thony, George, Frederick, Hannah, Mrs. A.
Himer, and Mrs. Gruner.

Jonathan, oldest child of Peter Hahn, was
born in Plainfield township in 1827. He grew
up to a farmer's life, and in time became the
owner of one hundred and sixty-seven acres of
land. He cultivated this land successfully, and
in 186S he bought of his brothers, Thomas and
Anthony, the mill they had built in 185 1. He
operated this mill up to the time of his death,
when it fell into the hands of his son Erasmus
A. He was an upright man and a good citizen,
and a stanch supporter 01 the Reformed church,
in which he held the office of elder. The wife
of Jonathan Hahn was Angelica Stotz, and eight
children were born of the marriage. The names
of the children were as follows : Clarissa, Ellen.
Elizabeth, Anna, and Peter J., all deceased ; Wil-
liam F., Samuel (deceased), and Erasmus A.,
whose name appears at the head of this article.
Jonathan Hahn died in 1900, and his wife died in

Erasmus A., youngest child of Jonathan
and Angelica (Stotz) Hahn, was bom in Plain-
field township in 1866. He was brought up here
and educated in the neighborhood schools, occu-
pying himself outside of schooldays on his fa-
ther's farm and in the mill. At the age of twenty
he decided to make milling his occupation and be-
gan work in his father's mill with that end in
view. He has improved the original plant and

modernized the machinery, so that now his mill
has a capacity of one hundred bushels a day. He
has put in a cider mill of the latest and most im-
proved kind, with which he can produce seventy-
five barrels of cider in a day. The mill is
equipped with both water and steam power, the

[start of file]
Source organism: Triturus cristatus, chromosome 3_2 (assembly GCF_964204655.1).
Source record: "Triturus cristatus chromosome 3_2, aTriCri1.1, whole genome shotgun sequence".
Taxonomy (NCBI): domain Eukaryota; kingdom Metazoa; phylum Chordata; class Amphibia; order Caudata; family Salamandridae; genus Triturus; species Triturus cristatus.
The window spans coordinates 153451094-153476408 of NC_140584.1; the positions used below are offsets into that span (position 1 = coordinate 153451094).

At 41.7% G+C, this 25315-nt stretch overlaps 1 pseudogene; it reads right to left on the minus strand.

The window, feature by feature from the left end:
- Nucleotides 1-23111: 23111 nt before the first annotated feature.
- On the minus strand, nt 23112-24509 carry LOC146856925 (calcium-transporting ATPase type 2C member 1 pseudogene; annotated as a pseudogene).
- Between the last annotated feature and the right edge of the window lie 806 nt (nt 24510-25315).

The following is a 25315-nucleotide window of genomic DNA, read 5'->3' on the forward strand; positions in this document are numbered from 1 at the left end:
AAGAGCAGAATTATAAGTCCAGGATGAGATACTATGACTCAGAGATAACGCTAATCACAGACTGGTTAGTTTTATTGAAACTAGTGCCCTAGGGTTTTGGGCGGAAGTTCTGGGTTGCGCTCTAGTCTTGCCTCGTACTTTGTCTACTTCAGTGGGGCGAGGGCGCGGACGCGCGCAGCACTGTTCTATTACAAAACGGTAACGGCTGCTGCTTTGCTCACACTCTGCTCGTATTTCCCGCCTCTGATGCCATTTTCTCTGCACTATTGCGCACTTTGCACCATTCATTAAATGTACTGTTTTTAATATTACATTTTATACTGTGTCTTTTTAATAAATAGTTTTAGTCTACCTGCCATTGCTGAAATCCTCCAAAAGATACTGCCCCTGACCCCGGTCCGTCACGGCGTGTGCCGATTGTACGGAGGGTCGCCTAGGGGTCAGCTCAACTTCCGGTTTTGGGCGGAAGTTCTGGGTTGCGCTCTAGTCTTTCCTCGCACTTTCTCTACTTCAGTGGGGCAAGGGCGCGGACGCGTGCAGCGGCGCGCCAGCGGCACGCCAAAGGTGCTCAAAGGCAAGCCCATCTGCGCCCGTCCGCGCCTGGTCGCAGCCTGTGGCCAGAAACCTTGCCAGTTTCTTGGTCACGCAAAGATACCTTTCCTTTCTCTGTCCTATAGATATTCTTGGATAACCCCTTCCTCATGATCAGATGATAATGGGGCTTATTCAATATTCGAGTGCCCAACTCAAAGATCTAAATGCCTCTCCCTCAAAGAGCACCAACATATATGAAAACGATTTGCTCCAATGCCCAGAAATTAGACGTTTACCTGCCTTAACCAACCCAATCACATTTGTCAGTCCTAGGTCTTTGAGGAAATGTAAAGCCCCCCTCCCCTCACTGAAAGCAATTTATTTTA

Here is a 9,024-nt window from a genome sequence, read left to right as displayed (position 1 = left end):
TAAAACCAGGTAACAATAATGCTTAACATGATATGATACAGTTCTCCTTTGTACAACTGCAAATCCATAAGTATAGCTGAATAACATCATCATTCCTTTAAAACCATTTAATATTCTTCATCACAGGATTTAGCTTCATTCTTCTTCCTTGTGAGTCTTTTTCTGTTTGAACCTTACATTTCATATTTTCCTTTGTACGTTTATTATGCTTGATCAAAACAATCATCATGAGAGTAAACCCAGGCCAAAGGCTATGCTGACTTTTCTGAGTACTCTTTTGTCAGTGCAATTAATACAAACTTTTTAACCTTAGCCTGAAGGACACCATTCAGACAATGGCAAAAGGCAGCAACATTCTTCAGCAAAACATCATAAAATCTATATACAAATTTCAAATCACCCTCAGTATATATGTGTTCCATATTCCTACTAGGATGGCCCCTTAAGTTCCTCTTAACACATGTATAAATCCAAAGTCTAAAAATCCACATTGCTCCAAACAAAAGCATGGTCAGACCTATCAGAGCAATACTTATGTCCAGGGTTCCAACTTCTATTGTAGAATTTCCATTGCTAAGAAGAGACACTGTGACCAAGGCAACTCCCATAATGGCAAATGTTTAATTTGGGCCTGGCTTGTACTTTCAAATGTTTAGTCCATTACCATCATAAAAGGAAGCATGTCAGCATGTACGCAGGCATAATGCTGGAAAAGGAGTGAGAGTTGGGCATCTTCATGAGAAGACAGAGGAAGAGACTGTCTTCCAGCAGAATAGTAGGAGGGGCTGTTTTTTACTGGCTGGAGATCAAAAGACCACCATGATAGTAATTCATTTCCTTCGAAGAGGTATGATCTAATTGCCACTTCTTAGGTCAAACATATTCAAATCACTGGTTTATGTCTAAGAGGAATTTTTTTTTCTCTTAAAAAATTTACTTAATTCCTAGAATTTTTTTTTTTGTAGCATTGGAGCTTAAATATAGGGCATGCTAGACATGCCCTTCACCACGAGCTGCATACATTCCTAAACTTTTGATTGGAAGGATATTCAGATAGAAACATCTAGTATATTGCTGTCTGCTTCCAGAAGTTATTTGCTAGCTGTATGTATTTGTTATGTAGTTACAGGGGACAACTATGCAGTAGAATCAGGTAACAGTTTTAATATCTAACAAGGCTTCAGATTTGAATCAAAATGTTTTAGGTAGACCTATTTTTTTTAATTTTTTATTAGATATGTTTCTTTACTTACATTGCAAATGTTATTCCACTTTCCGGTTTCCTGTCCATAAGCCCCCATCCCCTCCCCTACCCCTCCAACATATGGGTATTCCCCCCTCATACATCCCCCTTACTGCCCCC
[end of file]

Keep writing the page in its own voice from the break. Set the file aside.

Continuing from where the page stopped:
water-wheel being of twenty horse-power, and
the engine of twelve horse-power. Mr. Hahn
also cultivates fifty-three acres of land. He has
natural mechanical ability, and is entirely at home
in the management of complicated machinery.
He is an enterprising man of business, and a sub-
stantial citizen, being openhanded in any worthy

In 1901 he married Carrie Lehman, of Plain-
field township. Mr. and Mrs. Lehman are the
parents of two children — Celia A., born j\Iarch
13, 1902, and an infant, born June 30, 1903.

PETER WILLIAMSON, proprietor of the
Belfast Hotel at Belfast, Pennsylvania, is of En-
glish lineage. His paternal grandfather, Frank
Williamson, was a native of England, who, cross-
ing the Atlantic to America, settled in Northamp-
ton county, where he followed his trade of shoe-
making. His son, William Williamson, the fa-
ther of Peter Williamson, was born in Easton,
Pennsylvania, and for nearly thirty years was
proprietor of a hotel. He also engaged in oper-
ating slate quarries in early life, but on the break-
ing out of the Civil war abandoned his slate busi-
ness and offered his services to the government,
becoming a private of the Forty-seventh Regi-
ment Pennsylvania Volunteer Infantry. He re-
mained with the army for four years, and was
then honorably discharged. He married Miss
Anna Switzer, a native of Plainfield township,
Northampton county, and his death occurred in